ISO 14001:2015 was published September 2015 with the transition period finished as of September 2018. The standard requires organizations to determine its environmental risks and opportunities, related to its environmental aspects, compliance obligations, and other issues or requirements, and address them in order to prevent or minimize any undesired environmental conditions and to continually improve environmental performance. ISO 14001:2015 requires organizations to maintain a life cycle perspective, to assess and manage the potential for negative environmental impacts from relevant stages in the product lifecycle from raw material sourcing/acquisition all the way through end-of-life treatment or disposal of the product and/or byproduct waste streams.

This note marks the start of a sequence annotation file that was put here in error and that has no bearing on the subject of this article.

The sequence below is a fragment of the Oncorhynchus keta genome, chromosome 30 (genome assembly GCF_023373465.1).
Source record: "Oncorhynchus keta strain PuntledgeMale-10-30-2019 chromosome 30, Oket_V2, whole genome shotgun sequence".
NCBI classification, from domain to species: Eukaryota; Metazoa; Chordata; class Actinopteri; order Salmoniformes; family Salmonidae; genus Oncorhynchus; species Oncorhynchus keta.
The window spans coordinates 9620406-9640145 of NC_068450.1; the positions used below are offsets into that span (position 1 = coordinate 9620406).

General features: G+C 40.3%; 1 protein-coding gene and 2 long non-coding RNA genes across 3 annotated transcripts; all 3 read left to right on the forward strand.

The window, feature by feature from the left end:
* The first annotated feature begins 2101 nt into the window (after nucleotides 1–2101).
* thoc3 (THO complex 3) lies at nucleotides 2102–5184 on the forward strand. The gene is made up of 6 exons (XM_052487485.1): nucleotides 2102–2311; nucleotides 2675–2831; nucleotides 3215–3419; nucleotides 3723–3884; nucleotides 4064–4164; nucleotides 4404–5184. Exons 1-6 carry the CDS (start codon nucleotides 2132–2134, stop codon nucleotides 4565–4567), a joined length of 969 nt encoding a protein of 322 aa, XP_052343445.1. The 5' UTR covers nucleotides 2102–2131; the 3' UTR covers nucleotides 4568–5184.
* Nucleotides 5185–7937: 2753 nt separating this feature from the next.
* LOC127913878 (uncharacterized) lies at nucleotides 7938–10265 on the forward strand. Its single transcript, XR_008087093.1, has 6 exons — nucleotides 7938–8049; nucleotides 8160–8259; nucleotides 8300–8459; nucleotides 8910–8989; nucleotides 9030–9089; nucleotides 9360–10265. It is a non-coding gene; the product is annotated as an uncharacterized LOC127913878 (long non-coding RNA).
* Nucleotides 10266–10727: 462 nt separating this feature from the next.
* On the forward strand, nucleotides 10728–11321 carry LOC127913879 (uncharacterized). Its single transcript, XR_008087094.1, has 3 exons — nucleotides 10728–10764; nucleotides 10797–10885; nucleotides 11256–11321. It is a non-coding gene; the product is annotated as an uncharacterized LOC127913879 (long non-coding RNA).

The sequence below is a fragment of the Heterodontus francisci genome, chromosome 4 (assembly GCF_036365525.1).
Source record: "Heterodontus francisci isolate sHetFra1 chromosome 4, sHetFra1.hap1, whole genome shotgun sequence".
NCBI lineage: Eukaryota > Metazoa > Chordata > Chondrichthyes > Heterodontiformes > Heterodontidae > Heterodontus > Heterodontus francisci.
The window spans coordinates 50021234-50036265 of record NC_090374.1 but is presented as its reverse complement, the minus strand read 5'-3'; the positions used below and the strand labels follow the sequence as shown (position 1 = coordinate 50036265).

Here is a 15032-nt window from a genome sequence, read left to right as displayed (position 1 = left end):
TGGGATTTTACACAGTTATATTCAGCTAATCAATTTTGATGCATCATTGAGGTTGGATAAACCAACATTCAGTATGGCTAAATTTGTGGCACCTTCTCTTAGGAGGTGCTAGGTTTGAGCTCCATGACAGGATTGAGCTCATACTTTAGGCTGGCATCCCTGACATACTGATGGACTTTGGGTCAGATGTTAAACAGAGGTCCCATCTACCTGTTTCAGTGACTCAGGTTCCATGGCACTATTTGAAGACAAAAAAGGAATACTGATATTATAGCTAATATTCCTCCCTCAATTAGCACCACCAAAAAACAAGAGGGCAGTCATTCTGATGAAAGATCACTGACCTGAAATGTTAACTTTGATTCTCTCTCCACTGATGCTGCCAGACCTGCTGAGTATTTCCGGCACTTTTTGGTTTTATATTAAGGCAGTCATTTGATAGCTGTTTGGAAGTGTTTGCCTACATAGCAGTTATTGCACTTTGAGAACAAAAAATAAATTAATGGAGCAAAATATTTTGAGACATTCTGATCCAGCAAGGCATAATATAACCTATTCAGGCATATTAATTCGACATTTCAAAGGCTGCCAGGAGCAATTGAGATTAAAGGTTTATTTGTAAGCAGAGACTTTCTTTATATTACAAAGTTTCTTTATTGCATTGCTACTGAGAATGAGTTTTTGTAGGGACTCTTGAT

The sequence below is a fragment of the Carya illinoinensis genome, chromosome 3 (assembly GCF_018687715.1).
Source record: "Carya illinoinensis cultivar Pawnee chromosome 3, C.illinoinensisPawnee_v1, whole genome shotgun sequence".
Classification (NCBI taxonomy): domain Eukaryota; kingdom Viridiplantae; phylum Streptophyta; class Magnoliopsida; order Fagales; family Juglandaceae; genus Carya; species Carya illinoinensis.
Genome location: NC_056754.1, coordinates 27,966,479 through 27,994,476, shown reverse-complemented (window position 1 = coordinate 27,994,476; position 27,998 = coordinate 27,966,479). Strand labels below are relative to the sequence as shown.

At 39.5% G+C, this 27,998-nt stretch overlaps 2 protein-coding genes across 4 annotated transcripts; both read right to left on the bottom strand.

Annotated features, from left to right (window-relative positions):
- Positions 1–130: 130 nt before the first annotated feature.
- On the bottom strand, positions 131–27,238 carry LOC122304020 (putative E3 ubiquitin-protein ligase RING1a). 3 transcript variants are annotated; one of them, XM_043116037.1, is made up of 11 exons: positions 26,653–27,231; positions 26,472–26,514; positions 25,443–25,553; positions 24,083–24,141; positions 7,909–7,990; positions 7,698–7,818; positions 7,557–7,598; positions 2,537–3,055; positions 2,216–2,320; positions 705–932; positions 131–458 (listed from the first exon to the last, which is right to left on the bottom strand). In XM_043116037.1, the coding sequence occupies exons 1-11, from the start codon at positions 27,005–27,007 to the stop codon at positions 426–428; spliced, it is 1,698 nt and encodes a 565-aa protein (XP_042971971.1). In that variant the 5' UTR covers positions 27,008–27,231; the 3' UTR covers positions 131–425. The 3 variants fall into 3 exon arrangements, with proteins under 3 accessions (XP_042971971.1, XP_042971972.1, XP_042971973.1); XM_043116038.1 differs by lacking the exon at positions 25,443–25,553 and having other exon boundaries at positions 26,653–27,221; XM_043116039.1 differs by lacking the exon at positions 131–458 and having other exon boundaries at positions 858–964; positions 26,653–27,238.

Key changes between ISO 14001:2004 and ISO 14001:2015:
- Adoption of the ISO Annex SL Structure
- Emphasis on leadership
- Focus on risk management
- Emphasis on objectives measurement and change
- Changes to communication and awareness requirements
- Fewer prescriptive requirements overall
Benefits of ISO 14001 certification include:
- Commitment to environmental protection/conservation.
- Reduction of risk of adverse environmental impacts.
- Business management drivers, notably meeting stakeholder requirements, improving public image, achieving strategic objectives, and integrating with other business management systems.
- Meeting legal requirements and improving the organization’s environmental performance.
- Management commitment and employee engagement.
- Supplier environmental performance.
- Providing a competitive advantage.
- Providing financial benefits (in some instances).